IA Scholar Query: Games of fixed rank: A hierarchy of bimatrix games
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Internet Archive Scholar query results feedeninfo@archive.orgThu, 01 Sep 2022 00:00:00 GMTfatcat-scholarhttps://scholar.archive.org/help1440A Polynomial-Time Algorithm for 1/3-Approximate Nash Equilibria in Bimatrix Games
https://scholar.archive.org/work/hmyda665rzasbd5fl4iisdauqa
Since the celebrated PPAD-completeness result for Nash equilibria in bimatrix games, a long line of research has focused on polynomial-time algorithms that compute ε-approximate Nash equilibria. Finding the best possible approximation guarantee that we can have in polynomial time has been a fundamental and non-trivial pursuit on settling the complexity of approximate equilibria. Despite a significant amount of effort, the algorithm of Tsaknakis and Spirakis [Tsaknakis and Spirakis, 2008], with an approximation guarantee of (0.3393+δ), remains the state of the art over the last 15 years. In this paper, we propose a new refinement of the Tsaknakis-Spirakis algorithm, resulting in a polynomial-time algorithm that computes a (1/3+δ)-Nash equilibrium, for any constant δ > 0. The main idea of our approach is to go beyond the use of convex combinations of primal and dual strategies, as defined in the optimization framework of [Tsaknakis and Spirakis, 2008], and enrich the pool of strategies from which we build the strategy profiles that we output in certain bottleneck cases of the algorithm.Argyrios Deligkas, Michail Fasoulakis, Evangelos Markakis, Shiri Chechik, Gonzalo Navarro, Eva Rotenberg, Grzegorz Hermanwork_hmyda665rzasbd5fl4iisdauqaThu, 01 Sep 2022 00:00:00 GMTA Polynomial-Time Algorithm for 1/2-Well-Supported Nash Equilibria in Bimatrix Games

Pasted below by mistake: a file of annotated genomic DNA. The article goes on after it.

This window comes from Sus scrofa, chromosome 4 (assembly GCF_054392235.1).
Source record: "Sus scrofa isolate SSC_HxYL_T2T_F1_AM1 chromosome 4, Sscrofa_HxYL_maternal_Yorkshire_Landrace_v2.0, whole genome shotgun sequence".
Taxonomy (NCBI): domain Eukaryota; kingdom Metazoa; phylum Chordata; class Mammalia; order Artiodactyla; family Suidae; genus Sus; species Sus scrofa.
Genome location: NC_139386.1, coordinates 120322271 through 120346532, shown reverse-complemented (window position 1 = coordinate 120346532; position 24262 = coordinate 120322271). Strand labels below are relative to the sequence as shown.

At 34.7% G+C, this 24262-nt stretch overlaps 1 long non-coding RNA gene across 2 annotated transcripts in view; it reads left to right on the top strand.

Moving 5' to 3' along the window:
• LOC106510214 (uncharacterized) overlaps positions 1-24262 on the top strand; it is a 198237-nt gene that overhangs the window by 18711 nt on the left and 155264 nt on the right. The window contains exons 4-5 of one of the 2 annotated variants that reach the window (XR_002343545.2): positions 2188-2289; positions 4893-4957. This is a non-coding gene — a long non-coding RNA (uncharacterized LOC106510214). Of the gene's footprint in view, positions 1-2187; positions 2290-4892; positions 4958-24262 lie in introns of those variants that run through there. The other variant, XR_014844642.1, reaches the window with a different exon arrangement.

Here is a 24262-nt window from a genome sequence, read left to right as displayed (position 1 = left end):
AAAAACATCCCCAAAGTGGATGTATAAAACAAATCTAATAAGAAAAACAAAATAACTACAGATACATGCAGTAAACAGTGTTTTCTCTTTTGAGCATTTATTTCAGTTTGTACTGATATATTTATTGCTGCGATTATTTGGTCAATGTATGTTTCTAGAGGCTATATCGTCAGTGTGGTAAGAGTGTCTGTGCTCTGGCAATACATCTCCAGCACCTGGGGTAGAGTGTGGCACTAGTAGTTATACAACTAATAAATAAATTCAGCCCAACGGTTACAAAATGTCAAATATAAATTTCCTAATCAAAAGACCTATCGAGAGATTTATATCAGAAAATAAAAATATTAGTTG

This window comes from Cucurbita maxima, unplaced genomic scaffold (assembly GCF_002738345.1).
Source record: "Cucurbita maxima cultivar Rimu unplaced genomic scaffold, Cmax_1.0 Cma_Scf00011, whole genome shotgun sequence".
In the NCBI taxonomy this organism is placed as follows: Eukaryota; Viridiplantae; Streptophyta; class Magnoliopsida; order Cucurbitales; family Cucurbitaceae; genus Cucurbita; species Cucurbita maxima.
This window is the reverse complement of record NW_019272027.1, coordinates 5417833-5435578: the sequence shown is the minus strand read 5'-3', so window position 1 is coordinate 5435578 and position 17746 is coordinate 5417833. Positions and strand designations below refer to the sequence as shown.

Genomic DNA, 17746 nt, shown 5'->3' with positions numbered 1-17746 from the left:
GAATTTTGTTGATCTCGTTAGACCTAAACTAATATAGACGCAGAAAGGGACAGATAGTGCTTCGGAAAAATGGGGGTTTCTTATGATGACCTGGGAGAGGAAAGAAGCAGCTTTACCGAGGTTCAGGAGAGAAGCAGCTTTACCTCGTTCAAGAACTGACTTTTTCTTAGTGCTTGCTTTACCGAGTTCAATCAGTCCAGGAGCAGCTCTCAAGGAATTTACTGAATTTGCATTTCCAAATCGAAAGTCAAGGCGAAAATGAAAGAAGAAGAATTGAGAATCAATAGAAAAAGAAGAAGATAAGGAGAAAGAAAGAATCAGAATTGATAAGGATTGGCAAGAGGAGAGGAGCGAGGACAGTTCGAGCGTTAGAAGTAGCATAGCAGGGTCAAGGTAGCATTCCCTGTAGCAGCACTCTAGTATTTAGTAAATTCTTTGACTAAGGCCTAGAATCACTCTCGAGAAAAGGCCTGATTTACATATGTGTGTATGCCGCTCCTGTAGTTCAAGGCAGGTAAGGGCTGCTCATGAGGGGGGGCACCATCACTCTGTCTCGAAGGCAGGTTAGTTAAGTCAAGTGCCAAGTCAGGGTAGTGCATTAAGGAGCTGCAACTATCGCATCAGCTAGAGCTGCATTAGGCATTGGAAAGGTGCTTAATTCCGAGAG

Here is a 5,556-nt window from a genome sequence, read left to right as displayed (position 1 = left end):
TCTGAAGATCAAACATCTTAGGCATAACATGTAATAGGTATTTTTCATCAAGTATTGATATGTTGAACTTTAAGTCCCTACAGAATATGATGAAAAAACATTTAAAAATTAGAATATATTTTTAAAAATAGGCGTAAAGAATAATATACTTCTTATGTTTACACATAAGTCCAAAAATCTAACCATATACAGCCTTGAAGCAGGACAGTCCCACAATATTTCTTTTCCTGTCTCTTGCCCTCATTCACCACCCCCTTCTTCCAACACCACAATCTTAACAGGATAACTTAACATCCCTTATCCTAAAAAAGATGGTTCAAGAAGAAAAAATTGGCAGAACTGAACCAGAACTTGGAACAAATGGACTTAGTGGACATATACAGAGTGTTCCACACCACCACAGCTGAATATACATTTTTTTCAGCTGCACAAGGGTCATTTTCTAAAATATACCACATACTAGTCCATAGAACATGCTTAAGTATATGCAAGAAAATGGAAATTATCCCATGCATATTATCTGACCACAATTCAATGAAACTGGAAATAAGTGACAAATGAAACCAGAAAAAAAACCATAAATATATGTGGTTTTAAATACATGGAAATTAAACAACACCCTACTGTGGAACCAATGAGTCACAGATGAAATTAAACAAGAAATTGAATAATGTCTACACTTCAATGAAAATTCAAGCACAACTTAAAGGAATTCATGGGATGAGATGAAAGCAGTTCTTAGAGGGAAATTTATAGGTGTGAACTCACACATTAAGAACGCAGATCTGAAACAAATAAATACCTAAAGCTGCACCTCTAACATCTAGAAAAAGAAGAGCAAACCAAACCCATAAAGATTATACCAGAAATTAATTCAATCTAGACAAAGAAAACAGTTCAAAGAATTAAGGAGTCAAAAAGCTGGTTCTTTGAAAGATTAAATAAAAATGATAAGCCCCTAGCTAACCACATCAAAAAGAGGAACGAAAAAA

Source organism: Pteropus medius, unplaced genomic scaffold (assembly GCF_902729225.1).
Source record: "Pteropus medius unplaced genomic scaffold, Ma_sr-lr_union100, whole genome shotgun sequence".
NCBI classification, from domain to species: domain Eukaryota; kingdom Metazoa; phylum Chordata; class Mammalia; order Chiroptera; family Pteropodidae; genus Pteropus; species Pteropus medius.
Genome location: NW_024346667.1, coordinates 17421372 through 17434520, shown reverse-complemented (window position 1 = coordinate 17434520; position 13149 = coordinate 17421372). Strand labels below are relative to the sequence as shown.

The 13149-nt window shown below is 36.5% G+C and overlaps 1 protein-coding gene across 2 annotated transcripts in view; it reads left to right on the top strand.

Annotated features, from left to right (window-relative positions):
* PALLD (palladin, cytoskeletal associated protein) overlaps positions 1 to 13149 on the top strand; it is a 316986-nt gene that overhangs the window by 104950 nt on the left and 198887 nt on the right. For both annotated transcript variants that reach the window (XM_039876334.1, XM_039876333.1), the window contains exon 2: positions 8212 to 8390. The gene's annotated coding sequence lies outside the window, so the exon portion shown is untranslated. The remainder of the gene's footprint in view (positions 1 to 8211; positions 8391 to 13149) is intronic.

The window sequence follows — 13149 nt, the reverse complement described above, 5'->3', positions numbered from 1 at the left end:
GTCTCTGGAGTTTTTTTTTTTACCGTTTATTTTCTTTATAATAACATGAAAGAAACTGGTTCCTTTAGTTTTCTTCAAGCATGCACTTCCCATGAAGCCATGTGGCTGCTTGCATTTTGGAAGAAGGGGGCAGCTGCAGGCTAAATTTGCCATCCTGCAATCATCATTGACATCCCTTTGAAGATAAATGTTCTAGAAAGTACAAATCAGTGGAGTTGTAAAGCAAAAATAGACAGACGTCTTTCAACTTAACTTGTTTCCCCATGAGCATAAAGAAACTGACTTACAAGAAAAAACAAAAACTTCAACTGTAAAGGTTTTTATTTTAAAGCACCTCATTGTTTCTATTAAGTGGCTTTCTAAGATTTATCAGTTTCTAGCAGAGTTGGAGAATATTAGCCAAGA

https://scholar.archive.org/work/6mgvyrav5raipcpofl3toqro4i